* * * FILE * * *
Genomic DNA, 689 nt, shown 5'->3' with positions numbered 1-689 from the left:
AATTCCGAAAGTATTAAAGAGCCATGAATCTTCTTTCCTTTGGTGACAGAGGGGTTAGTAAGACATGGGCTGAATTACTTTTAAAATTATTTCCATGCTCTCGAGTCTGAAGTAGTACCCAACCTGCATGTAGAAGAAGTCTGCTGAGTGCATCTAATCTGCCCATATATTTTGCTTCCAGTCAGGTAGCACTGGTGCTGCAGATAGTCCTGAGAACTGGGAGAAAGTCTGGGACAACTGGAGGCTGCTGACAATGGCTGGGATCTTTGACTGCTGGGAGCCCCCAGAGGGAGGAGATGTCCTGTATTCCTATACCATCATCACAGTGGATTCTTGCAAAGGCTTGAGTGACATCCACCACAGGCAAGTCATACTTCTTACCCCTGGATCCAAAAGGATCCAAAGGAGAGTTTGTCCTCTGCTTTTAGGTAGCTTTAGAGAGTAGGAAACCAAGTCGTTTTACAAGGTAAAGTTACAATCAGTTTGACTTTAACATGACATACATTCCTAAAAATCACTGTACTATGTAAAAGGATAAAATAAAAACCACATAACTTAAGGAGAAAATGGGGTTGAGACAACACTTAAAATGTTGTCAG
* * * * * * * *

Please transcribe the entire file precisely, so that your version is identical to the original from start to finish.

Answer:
Genomic DNA, 689 nt, shown 5'->3' with positions numbered 1-689 from the left:
AATTCCGAAAGTATTAAAGAGCCATGAATCTTCTTTCCTTTGGTGACAGAGGGGTTAGTAAGACATGGGCTGAATTACTTTTAAAATTATTTCCATGCTCTCGAGTCTGAAGTAGTACCCAACCTGCATGTAGAAGAAGTCTGCTGAGTGCATCTAATCTGCCCATATATTTTGCTTCCAGTCAGGTAGCACTGGTGCTGCAGATAGTCCTGAGAACTGGGAGAAAGTCTGGGACAACTGGAGGCTGCTGACAATGGCTGGGATCTTTGACTGCTGGGAGCCCCCAGAGGGAGGAGATGTCCTGTATTCCTATACCATCATCACAGTGGATTCTTGCAAAGGCTTGAGTGACATCCACCACAGGCAAGTCATACTTCTTACCCCTGGATCCAAAAGGATCCAAAGGAGAGTTTGTCCTCTGCTTTTAGGTAGCTTTAGAGAGTAGGAAACCAAGTCGTTTTACAAGGTAAAGTTACAATCAGTTTGACTTTAACATGACATACATTCCTAAAAATCACTGTACTATGTAAAAGGATAAAATAAAAACCACATAACTTAAGGAGAAAATGGGGTTGAGACAACACTTAAAATGTTGTCAG